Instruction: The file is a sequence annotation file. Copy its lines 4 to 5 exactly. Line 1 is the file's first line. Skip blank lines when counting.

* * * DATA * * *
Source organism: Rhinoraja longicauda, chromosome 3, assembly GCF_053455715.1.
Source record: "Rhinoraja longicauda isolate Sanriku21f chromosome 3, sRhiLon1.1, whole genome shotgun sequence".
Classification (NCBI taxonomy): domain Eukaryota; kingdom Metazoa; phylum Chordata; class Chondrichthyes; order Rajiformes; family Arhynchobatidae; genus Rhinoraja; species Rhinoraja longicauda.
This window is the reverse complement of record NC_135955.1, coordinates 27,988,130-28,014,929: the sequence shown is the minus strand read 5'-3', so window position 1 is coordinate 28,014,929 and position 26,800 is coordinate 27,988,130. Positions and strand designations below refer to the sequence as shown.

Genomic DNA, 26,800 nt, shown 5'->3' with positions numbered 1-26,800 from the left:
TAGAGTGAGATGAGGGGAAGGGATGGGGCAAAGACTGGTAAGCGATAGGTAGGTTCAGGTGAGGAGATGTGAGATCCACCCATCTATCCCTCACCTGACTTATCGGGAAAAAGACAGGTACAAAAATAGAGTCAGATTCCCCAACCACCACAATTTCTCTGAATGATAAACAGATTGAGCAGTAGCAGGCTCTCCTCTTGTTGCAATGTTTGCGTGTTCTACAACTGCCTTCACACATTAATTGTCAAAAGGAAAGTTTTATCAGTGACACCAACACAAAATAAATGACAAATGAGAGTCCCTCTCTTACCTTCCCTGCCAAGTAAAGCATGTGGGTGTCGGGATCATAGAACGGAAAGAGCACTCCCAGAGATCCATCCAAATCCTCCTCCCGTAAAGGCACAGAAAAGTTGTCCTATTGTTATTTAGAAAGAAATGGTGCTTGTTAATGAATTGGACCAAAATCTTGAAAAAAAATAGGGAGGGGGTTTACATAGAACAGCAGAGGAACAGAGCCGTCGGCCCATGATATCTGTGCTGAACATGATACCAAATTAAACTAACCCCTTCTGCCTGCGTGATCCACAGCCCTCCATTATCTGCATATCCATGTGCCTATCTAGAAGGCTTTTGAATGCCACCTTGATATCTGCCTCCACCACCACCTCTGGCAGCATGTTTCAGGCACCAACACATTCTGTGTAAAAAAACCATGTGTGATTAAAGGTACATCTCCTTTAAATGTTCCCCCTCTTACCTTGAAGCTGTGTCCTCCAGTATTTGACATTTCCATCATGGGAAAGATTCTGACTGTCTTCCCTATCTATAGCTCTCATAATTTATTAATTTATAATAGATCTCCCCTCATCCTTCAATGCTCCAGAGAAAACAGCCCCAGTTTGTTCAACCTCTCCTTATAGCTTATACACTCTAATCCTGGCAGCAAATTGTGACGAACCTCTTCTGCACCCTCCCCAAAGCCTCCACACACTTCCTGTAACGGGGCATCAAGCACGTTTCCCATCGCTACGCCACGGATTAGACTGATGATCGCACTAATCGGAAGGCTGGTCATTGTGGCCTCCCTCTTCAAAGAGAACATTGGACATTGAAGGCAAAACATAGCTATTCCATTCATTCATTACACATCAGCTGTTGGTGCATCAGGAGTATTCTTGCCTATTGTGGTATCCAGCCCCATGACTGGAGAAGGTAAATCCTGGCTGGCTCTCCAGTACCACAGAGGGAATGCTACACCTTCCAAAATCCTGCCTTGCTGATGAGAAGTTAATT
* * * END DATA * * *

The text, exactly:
This window is the reverse complement of record NC_135955.1, coordinates 27,988,130-28,014,929: the sequence shown is the minus strand read 5'-3', so window position 1 is coordinate 28,014,929 and position 26,800 is coordinate 27,988,130. Positions and strand designations below refer to the sequence as shown.

Genomic DNA, 26,800 nt, shown 5'->3' with positions numbered 1-26,800 from the left: